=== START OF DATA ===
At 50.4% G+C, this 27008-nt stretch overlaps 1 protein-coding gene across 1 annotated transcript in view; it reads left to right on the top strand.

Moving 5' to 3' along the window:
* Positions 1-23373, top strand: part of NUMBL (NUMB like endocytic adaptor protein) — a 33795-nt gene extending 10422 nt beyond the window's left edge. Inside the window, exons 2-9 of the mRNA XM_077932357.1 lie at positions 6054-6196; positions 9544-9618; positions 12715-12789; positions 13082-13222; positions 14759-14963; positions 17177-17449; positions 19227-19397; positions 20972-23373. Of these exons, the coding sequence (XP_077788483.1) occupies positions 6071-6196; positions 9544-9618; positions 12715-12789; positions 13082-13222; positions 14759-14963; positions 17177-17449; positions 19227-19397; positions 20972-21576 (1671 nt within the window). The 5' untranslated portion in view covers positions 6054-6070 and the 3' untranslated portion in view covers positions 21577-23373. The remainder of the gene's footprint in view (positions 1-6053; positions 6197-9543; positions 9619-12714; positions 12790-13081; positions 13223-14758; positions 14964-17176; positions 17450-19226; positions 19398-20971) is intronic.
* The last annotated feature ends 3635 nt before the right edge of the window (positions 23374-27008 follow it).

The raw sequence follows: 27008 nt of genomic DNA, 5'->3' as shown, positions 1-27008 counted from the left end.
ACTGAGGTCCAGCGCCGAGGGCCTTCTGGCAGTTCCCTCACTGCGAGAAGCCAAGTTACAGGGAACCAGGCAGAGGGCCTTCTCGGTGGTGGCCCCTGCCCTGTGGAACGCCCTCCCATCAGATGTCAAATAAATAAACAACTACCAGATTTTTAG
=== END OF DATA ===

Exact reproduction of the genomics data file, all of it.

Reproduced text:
At 50.4% G+C, this 27008-nt stretch overlaps 1 protein-coding gene across 1 annotated transcript in view; it reads left to right on the top strand.

Moving 5' to 3' along the window:
* Positions 1-23373, top strand: part of NUMBL (NUMB like endocytic adaptor protein) — a 33795-nt gene extending 10422 nt beyond the window's left edge. Inside the window, exons 2-9 of the mRNA XM_077932357.1 lie at positions 6054-6196; positions 9544-9618; positions 12715-12789; positions 13082-13222; positions 14759-14963; positions 17177-17449; positions 19227-19397; positions 20972-23373. Of these exons, the coding sequence (XP_077788483.1) occupies positions 6071-6196; positions 9544-9618; positions 12715-12789; positions 13082-13222; positions 14759-14963; positions 17177-17449; positions 19227-19397; positions 20972-21576 (1671 nt within the window). The 5' untranslated portion in view covers positions 6054-6070 and the 3' untranslated portion in view covers positions 21577-23373. The remainder of the gene's footprint in view (positions 1-6053; positions 6197-9543; positions 9619-12714; positions 12790-13081; positions 13223-14758; positions 14964-17176; positions 17450-19226; positions 19398-20971) is intronic.
* The last annotated feature ends 3635 nt before the right edge of the window (positions 23374-27008 follow it).

The raw sequence follows: 27008 nt of genomic DNA, 5'->3' as shown, positions 1-27008 counted from the left end.
ACTGAGGTCCAGCGCCGAGGGCCTTCTGGCAGTTCCCTCACTGCGAGAAGCCAAGTTACAGGGAACCAGGCAGAGGGCCTTCTCGGTGGTGGCCCCTGCCCTGTGGAACGCCCTCCCATCAGATGTCAAATAAATAAACAACTACCAGATTTTTAG